Donations Ensure Refugees in Lebanon Get Essential Medicines
About 2,000 people rely on the UNRWA clinic in El Buss Palestinian refugee camp to acquire the chronic medicines they need.
Um Issa, is 56 years old and lives in El Buss camp, in Tyre, South Lebanon. She is unable to work because of her poor health. She has joint pain and hypertension, which sometimes leaves her sleeping for two or three days at a stretch. Every month she goes to the UNRWA medical clinic for her free hypertension pills. She says that not having to pay for these pills is a huge financial relief, allowing her to cover other medical costs, like the painkillers she needs to buy every week.
About 2,000 people rely on the UNRWA clinic in El Buss camp to acquire the chronic medicines they need. The illnesses that elderly Palestinian refugees from Lebanon and Syria struggle with range from Type 1 diabetes, which requires regular insulin shots for life, and Type 2 diabetes, which requires an array of medicines.
Chronic Illness Medications for Vulnerable Refugees in Lebanon
US aid cuts in recent years to Palestinian refugee communities, specifically to aid agencies such as the UNRWA, have drastically affected the free health care services provided by such agencies to Palestinian refugees born in Lebanon and Syria. Additionally, Lebanon’s current socio economic crisis has put further strains on the health care system. Many public hospitals and clinics are understaffed, under-equipped and at risk of shutting down completely.
Anera is responding to support Lebanon’s public health sector and the hundreds of thousands of Palestinian refugees living below the poverty line struggling with medical issues. Anera has increased distributions of free-of-charge chronic disease medications thanks to generous donations of medicines from Medical Education Training and Development (METAD) and with funding from the United Nations OCHA’s Lebanon Humanitarian Fund.
Anera recently distributed a shipment of medicines donated by METAD to the UNRWA clinic, including amlodipine, a calcium channel blocker used to treat high blood pressure and coronary artery disease. The donated quantity is sufficient to provide over 24,000 treatments.
Ghannam Nimr Ghannam, an UNRWA pharmacist who has been working in El Buss camp since 2005, says, "Thanks to METAD and Anera, we now have access to amlodipine, one of the most important drugs for patients with heart disease.” He says the drug is one of the most successful drugs for treating both high and low blood pressure, making it much simpler for the doctor to monitor, and for the patient to manage.
And through Anera’s partnership with UN OCHA’s Lebanon Humanitarian Fund and UNRWA, more than 13,000 patients are receiving medicines for chronic diseases at no charge, improving their ability to manage illnesses like diabetes, hypertension and other cardiovascular issues.
These efforts are needed now more than ever in the wake of the novel coronavirus pandemic.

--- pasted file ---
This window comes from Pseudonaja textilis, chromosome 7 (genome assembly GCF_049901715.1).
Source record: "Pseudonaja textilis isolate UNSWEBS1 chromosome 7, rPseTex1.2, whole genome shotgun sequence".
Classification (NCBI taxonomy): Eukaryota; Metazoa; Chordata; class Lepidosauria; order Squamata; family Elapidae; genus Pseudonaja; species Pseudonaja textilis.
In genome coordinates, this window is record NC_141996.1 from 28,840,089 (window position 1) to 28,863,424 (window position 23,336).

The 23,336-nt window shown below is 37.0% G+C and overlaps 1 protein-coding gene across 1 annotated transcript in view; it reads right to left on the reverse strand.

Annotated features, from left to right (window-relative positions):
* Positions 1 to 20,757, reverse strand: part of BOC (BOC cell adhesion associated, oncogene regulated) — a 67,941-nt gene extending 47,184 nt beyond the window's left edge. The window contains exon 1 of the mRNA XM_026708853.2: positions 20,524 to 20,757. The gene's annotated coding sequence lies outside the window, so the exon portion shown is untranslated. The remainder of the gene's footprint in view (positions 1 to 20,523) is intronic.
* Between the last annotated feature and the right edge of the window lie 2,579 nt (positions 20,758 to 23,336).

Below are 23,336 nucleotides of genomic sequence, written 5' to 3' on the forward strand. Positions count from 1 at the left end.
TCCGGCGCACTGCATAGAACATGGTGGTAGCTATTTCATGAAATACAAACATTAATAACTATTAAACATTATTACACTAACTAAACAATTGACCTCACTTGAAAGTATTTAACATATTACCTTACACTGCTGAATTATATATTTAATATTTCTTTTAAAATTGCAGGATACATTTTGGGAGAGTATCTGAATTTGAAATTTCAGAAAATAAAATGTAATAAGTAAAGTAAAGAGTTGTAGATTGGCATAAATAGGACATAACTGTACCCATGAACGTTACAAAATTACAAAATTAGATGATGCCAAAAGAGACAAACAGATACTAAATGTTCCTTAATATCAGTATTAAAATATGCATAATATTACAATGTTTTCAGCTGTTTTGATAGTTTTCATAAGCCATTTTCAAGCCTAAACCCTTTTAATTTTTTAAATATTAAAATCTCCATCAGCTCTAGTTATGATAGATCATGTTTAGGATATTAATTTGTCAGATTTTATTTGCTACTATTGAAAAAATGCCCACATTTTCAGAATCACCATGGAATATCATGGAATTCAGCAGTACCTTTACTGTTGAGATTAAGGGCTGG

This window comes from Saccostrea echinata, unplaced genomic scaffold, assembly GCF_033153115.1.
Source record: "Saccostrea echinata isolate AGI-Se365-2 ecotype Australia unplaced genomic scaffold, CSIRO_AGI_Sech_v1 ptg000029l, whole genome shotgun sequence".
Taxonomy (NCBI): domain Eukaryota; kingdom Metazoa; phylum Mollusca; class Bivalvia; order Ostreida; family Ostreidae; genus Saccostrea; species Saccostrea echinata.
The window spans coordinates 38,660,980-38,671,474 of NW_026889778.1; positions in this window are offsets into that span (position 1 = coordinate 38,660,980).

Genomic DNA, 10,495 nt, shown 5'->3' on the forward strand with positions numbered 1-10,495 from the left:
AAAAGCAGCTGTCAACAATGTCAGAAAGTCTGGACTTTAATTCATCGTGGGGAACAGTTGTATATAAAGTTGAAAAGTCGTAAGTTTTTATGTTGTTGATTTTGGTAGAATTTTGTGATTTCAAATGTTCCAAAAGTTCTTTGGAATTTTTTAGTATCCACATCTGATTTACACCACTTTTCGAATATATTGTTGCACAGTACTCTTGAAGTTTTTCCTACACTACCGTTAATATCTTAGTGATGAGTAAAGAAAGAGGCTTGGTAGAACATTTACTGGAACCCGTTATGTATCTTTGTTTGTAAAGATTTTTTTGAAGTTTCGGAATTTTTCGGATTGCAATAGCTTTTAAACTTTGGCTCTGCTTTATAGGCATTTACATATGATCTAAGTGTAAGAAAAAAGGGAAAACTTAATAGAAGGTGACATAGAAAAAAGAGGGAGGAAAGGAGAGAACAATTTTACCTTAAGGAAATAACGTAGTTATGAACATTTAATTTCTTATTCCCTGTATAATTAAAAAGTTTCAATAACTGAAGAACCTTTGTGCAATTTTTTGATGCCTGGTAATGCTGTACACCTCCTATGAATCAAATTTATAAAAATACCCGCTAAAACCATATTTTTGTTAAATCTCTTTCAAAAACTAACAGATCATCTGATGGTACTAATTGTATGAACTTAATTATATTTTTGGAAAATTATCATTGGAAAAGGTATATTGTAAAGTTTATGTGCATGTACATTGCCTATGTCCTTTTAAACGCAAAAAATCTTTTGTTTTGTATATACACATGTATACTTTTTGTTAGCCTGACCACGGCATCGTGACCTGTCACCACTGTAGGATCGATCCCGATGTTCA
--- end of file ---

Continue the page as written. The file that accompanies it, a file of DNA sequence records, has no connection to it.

“Chronic illness medication is very expensive,” Ghannam observes, “especially for refugees in the camp. People struggle so hard to get the money to pay for medicine, which can cost them an average of $100 a month. With your support, they can focus on meeting other crucial needs, especially during this financial crisis.”
Nezha was born in 1961 and lives in El Buss refugee camp. She suffers from hypertension and diabetes and relies on her local medical clinic to survive. Nezha works to pay for her children's education, which she prioritizes above all else. She goes to the clinic for blood thinning, hypertension and diabetes medications. Because of the clinic and Anera’s distribution of donated medicines, she can get her life saving medications at no cost. "That is a great fact because times are tough,” she says.
Nabila, 50, is another resident of El Buss. She used to work with her husband in the family business. However, she fainted several times while working due to her health troubles and had to retire. "I have had a really hard life,” she says. “My problems began with my nervous system during a time when my son fell ill, and then passed away. Later, I developed hypertension. I have been hospitalized twice already because of it."
Nabila goes once a month to get her hypertension pills. Sometimes she can scarcely afford the other medications she needs to buy so she is thankful that the medication is free.
El Buss was initially a camp for Armenian refugees, set up in 1935–36 by the French authorities in Mandatory Lebanon. When Palestinian refugees later arrived in the country, El Buss was one of the first sites assigned as a transit camp. Armenian and Palestine refugees lived side by side for a time, until the Armenians moved out to neighboring towns. Compared to other refugee camps in Lebanon, Palestinians in El Buss are more integrated with neighboring Lebanese people. A public hospital set up inside the camp area is also used by Lebanese citizens. And Palestinian Christians in the camp attend the same church as Lebanese Christians.
Anera’s partnership with UN OCHA’s Lebanon Humanitarian Fund and UNRWA is officially called the “Provision of Essential Chronic Disease Medication to Elderly Palestinian Refugees (PRL & PRS) in Lebanon’s Camps and Gatherings.”